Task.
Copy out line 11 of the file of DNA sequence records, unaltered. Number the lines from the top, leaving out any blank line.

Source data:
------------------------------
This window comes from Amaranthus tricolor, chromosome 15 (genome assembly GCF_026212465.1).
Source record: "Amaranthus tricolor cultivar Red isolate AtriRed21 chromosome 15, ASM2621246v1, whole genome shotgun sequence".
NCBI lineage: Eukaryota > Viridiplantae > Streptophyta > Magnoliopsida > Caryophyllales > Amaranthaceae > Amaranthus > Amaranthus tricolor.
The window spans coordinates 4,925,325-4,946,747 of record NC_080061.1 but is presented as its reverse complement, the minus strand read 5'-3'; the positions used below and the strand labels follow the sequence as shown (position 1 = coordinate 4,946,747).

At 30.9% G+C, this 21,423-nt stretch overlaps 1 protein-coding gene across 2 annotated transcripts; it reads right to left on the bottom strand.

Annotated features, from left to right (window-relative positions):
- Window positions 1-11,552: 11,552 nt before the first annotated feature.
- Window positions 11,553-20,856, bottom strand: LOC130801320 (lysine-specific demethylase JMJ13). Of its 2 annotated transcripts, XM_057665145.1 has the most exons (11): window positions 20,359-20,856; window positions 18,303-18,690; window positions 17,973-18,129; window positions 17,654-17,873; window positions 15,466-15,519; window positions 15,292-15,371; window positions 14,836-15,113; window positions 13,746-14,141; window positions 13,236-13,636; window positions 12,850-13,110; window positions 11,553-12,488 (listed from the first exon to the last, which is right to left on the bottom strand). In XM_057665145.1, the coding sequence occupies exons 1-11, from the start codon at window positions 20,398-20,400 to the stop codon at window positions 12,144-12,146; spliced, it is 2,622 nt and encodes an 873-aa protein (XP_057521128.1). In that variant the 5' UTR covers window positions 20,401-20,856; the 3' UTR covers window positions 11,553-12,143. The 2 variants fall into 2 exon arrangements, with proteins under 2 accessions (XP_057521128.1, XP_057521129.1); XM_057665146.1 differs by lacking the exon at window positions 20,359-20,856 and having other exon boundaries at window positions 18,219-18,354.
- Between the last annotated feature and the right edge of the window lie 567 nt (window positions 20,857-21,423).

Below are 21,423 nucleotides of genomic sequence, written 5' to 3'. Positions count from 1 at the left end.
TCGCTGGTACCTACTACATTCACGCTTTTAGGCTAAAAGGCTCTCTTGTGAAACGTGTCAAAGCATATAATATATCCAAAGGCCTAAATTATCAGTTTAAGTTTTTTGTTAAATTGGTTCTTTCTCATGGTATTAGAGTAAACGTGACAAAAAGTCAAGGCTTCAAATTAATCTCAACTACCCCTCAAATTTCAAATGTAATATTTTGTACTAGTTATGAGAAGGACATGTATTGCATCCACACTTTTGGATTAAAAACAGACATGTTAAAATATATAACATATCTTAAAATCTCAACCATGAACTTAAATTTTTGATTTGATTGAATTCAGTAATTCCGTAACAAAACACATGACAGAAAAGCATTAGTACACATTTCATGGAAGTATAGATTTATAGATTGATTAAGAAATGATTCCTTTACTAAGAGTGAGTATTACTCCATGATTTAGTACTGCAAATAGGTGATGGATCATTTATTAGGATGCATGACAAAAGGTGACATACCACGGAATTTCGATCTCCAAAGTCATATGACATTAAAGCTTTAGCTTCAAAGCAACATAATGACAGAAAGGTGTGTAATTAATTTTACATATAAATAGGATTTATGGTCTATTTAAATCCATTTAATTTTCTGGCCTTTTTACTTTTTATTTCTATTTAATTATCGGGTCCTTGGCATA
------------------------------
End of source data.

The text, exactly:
TCGCTGGTACCTACTACATTCACGCTTTTAGGCTAAAAGGCTCTCTTGTGAAACGTGTCAAAGCATATAATATATCCAAAGGCCTAAATTATCAGTTTAAGTTTTTTGTTAAATTGGTTCTTTCTCATGGTATTAGAGTAAACGTGACAAAAAGTCAAGGCTTCAAATTAATCTCAACTACCCCTCAAATTTCAAATGTAATATTTTGTACTAGTTATGAGAAGGACATGTATTGCATCCACACTTTTGGATTAAAAACAGACATGTTAAAATATATAACATATCTTAAAATCTCAACCATGAACTTAAATTTTTGATTTGATTGAATTCAGTAATTCCGTAACAAAACACATGACAGAAAAGCATTAGTACACATTTCATGGAAGTATAGATTTATAGATTGATTAAGAAATGATTCCTTTACTAAGAGTGAGTATTACTCCATGATTTAGTACTGCAAATAGGTGATGGATCATTTATTAGGATGCATGACAAAAGGTGACATACCACGGAATTTCGATCTCCAAAGTCATATGACATTAAAGCTTTAGCTTCAAAGCAACATAATGACAGAAAGGTGTGTAATTAATTTTACATATAAATAGGATTTATGGTCTATTTAAATCCATTTAATTTTCTGGCCTTTTTACTTTTTATTTCTATTTAATTATCGGGTCCTTGGCATA